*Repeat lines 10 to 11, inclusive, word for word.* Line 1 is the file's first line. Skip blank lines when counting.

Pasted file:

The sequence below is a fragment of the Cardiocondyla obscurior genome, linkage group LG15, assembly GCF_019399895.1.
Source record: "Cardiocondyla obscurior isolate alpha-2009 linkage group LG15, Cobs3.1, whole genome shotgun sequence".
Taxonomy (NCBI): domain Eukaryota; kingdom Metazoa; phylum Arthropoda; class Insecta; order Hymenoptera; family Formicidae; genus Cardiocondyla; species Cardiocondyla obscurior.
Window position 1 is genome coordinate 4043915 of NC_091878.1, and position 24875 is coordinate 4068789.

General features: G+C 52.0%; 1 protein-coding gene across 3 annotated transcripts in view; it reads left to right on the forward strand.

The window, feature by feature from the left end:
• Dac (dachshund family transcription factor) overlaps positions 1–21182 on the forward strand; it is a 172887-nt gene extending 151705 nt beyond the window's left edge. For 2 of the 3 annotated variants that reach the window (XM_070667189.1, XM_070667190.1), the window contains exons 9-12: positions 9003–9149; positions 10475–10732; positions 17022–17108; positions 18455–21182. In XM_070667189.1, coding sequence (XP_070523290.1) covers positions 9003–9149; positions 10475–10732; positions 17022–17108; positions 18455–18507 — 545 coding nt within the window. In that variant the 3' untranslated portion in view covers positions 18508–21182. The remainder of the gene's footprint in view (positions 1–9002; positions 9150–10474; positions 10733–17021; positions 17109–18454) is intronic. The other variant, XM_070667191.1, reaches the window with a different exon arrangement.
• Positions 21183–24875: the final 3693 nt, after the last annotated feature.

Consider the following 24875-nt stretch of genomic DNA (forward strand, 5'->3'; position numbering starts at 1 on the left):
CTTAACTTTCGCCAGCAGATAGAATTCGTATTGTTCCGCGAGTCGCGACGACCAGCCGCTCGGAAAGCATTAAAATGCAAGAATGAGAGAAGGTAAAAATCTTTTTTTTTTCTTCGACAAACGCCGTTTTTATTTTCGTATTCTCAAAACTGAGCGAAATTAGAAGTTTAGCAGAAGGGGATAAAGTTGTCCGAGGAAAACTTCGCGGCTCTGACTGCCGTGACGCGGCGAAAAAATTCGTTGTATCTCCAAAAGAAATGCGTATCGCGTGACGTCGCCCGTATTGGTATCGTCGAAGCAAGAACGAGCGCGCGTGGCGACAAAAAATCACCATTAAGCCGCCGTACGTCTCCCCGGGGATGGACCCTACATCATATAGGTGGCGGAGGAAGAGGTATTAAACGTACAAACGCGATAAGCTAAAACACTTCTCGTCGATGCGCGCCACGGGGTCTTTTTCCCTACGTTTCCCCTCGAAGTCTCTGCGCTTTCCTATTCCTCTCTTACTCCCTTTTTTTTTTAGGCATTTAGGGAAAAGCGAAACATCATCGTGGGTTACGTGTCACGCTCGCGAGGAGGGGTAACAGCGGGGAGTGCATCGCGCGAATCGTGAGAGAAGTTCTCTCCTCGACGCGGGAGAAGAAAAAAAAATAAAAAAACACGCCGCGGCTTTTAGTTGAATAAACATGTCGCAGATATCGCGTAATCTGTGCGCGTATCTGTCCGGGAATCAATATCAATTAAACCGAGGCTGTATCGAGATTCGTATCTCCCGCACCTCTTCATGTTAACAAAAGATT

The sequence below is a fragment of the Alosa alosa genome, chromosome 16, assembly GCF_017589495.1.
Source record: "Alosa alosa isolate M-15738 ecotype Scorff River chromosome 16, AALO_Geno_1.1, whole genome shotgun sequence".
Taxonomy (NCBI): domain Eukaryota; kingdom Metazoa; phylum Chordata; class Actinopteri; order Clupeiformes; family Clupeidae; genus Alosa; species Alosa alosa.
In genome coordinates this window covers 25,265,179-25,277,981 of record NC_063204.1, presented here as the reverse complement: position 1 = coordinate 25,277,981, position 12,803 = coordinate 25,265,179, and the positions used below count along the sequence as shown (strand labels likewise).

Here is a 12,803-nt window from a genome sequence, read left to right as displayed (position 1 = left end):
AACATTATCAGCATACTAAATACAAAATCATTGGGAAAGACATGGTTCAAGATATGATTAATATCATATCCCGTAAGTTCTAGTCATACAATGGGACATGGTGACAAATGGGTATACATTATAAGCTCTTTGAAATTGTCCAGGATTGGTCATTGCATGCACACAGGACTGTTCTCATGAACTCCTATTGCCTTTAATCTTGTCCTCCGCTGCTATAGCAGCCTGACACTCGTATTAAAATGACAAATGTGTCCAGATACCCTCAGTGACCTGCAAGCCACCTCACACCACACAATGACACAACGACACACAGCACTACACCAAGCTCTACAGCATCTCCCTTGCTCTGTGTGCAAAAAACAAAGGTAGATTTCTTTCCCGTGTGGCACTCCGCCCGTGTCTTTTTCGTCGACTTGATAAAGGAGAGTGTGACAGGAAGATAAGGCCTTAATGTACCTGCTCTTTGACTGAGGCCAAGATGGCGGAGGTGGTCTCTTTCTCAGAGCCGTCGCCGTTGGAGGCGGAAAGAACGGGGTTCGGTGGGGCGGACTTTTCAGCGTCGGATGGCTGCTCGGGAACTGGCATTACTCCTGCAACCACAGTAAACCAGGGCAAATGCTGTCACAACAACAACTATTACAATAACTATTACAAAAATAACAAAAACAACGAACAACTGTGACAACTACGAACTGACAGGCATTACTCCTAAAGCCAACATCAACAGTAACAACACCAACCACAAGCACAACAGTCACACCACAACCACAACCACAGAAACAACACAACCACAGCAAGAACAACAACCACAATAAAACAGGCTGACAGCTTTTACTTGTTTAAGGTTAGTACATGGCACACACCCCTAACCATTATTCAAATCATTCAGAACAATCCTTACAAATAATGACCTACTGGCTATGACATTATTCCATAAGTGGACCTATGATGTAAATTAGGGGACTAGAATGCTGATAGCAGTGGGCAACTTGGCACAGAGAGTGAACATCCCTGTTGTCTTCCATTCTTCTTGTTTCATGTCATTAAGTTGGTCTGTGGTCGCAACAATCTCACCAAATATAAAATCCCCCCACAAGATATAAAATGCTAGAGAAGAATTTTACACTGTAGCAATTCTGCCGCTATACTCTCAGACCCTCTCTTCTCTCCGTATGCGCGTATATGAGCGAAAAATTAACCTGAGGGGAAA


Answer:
CTTAACTTTCGCCAGCAGATAGAATTCGTATTGTTCCGCGAGTCGCGACGACCAGCCGCTCGGAAAGCATTAAAATGCAAGAATGAGAGAAGGTAAAAATCTTTTTTTTTTCTTCGACAAACGCCGTTTTTATTTTCGTATTCTCAAAACTGAGCGAAATTAGAAGTTTAGCAGAAGGGGATAAAGTTGTCCGAGGAAAACTTCGCGGCTCTGACTGCCGTGACGCGGCGAAAAAATTCGTTGTATCTCCAAAAGAAATGCGTATCGCGTGACGTCGCCCGTATTGGTATCGTCGAAGCAAGAACGAGCGCGCGTGGCGACAAAAAATCACCATTAAGCCGCCGTACGTCTCCCCGGGGATGGACCCTACATCATATAGGTGGCGGAGGAAGAGGTATTAAACGTACAAACGCGATAAGCTAAAACACTTCTCGTCGATGCGCGCCACGGGGTCTTTTTCCCTACGTTTCCCCTCGAAGTCTCTGCGCTTTCCTATTCCTCTCTTACTCCCTTTTTTTTTTAGGCATTTAGGGAAAAGCGAAACATCATCGTGGGTTACGTGTCACGCTCGCGAGGAGGGGTAACAGCGGGGAGTGCATCGCGCGAATCGTGAGAGAAGTTCTCTCCTCGACGCGGGAGAAGAAAAAAAAATAAAAAAACACGCCGCGGCTTTTAGTTGAATAAACATGTCGCAGATATCGCGTAATCTGTGCGCGTATCTGTCCGGGAATCAATATCAATTAAACCGAGGCTGTATCGAGATTCGTATCTCCCGCACCTCTTCATGTTAACAAAAGATT

The sequence below is a fragment of the Alosa alosa genome, chromosome 16, assembly GCF_017589495.1.